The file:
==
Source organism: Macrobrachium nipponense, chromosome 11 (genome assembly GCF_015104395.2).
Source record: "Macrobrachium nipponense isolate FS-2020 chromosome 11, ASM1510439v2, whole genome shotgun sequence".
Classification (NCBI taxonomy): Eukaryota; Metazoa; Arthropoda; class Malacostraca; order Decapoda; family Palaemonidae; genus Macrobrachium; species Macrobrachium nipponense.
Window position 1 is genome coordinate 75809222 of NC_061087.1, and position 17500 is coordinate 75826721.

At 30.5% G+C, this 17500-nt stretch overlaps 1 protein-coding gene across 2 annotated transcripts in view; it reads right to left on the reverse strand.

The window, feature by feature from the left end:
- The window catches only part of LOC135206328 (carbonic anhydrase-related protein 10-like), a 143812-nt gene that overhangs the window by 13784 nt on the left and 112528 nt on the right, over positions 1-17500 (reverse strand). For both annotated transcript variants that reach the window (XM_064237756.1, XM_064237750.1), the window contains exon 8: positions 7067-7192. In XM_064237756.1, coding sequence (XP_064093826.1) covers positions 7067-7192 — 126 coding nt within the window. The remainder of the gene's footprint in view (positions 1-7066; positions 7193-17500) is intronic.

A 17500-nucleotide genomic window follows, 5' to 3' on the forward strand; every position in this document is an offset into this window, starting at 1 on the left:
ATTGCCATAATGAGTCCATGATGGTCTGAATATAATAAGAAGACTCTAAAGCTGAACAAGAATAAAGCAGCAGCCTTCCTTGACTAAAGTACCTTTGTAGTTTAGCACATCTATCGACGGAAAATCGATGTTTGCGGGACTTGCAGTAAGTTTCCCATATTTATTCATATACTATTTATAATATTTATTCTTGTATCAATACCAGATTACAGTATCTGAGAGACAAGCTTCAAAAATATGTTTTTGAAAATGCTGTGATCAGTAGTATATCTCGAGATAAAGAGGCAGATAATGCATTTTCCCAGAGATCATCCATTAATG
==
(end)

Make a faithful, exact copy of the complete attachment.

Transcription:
Source organism: Macrobrachium nipponense, chromosome 11 (genome assembly GCF_015104395.2).
Source record: "Macrobrachium nipponense isolate FS-2020 chromosome 11, ASM1510439v2, whole genome shotgun sequence".
Classification (NCBI taxonomy): Eukaryota; Metazoa; Arthropoda; class Malacostraca; order Decapoda; family Palaemonidae; genus Macrobrachium; species Macrobrachium nipponense.
Window position 1 is genome coordinate 75809222 of NC_061087.1, and position 17500 is coordinate 75826721.

At 30.5% G+C, this 17500-nt stretch overlaps 1 protein-coding gene across 2 annotated transcripts in view; it reads right to left on the reverse strand.

The window, feature by feature from the left end:
- The window catches only part of LOC135206328 (carbonic anhydrase-related protein 10-like), a 143812-nt gene that overhangs the window by 13784 nt on the left and 112528 nt on the right, over positions 1-17500 (reverse strand). For both annotated transcript variants that reach the window (XM_064237756.1, XM_064237750.1), the window contains exon 8: positions 7067-7192. In XM_064237756.1, coding sequence (XP_064093826.1) covers positions 7067-7192 — 126 coding nt within the window. The remainder of the gene's footprint in view (positions 1-7066; positions 7193-17500) is intronic.

A 17500-nucleotide genomic window follows, 5' to 3' on the forward strand; every position in this document is an offset into this window, starting at 1 on the left:
ATTGCCATAATGAGTCCATGATGGTCTGAATATAATAAGAAGACTCTAAAGCTGAACAAGAATAAAGCAGCAGCCTTCCTTGACTAAAGTACCTTTGTAGTTTAGCACATCTATCGACGGAAAATCGATGTTTGCGGGACTTGCAGTAAGTTTCCCATATTTATTCATATACTATTTATAATATTTATTCTTGTATCAATACCAGATTACAGTATCTGAGAGACAAGCTTCAAAAATATGTTTTTGAAAATGCTGTGATCAGTAGTATATCTCGAGATAAAGAGGCAGATAATGCATTTTCCCAGAGATCATCCATTAATG